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Hezbollah condemned on Monday the accusations by French Foreign Minister Alain Juppe who accused the party and Syria of involvement in the latest attack on French U.N. peacekeepers in southern Lebanon.

“Juppe made blatant accusations against Syria and Hezbollah and he himself acknowledged that he had no proof to substantiate his allegations,” Hezbollah said in its statement.

The party called on Juppe to “correct his position” and be aware of the “seriousness of the accusations.”

France’s foreign minister said on Sunday he suspects that Syria was behind a bombing that wounded five French troops in Lebanon. A Lebanese bystander was also hurt in Friday’s attack on a vehicle carrying the U.N. peacekeepers. Alain Juppe told RFI radio on Sunday that France had “strong reason to think that this attack comes from there.” He said France believes Hezbollah was involved but has no proof.

Similarly other Lebanese leaders accused Syria of being behind the attack.

Syria was also accused by Lebanese leaders as being behind the rocket attacks in south Lebanon .

Progressive Socialist Party leader MP Walid Jumblatt called the firing of the rocket from south Lebanon ” a message addressed from our neighbors to France”. His comment came hours after French foreign minister accused Syria of involvement in Friday’s bomb attack on French peacekeepers in southern Lebanon.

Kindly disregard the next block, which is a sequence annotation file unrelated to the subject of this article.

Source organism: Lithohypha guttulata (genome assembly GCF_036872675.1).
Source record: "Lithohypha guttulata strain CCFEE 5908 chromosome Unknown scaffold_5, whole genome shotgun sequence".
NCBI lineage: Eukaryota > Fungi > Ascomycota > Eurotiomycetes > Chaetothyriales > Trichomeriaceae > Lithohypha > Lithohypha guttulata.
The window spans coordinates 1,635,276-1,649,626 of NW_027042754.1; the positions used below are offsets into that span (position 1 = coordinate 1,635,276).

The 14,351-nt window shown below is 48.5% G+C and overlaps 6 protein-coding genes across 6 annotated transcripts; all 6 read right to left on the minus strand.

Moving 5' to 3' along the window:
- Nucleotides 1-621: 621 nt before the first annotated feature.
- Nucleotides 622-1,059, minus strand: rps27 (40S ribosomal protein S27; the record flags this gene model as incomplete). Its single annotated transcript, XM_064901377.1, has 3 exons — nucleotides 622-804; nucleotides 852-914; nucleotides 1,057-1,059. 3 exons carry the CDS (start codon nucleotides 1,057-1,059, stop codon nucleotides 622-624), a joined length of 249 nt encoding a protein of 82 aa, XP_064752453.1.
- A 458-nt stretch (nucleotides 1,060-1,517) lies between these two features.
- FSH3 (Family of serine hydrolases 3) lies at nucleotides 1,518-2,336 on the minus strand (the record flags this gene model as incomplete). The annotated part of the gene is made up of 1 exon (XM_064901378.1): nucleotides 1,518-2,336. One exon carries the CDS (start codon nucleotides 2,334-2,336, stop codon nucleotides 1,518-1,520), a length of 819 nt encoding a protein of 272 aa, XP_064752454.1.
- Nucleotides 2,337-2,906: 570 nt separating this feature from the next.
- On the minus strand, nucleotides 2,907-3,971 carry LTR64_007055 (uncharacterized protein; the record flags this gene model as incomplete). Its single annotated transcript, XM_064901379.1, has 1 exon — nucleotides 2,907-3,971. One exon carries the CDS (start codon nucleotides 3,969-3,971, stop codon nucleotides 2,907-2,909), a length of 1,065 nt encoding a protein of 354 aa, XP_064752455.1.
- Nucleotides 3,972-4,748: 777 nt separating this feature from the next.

Jumblatt who defected from March 14 alliance even called on Hezbollah to distance itself from the Syrian regime Syrian and called on the party’s leader to convince Damascus to agree to the Arab League’s initiative to end unrest in the country.

“I advise Hezbollah not to be completely attached to the Syrian regime and [Hezbollah] should advise the regime that the best solution lies in the Arab League initiative and for it to abandon security measures,” Jumblatt told Al-Majalla magazine in an article published over the weekend.

“[Hezbollah leader] Sayyed Hasan Nasrallah should advise [Syrian President] Bashar Assad of the need to implement reforms for a populist, democratic Syria that is open to all political movements,” he added.

Nasrallah, a close ally of Syria in Lebanon, has repeatedly voiced support for the Syrian leader and, like Assad, says Lebanon’s neighbor is facing a conspiracy aimed at toppling the pro-resistance government. While acknowledging the need for reform in Syria, Hezbollah has criticized Arab efforts to end the crisis in the country, arguing that many Arab states have yielded to a Western agenda against Assad.

“I don’t agree with Nasrallah. There is no conspiracy in Syria. The regime has made a fatal mistake against citizens in Deraa and it was not resolved and no one was held accountable for the crimes,” said Jumblatt, who earlier this year realigned with Hezbollah.

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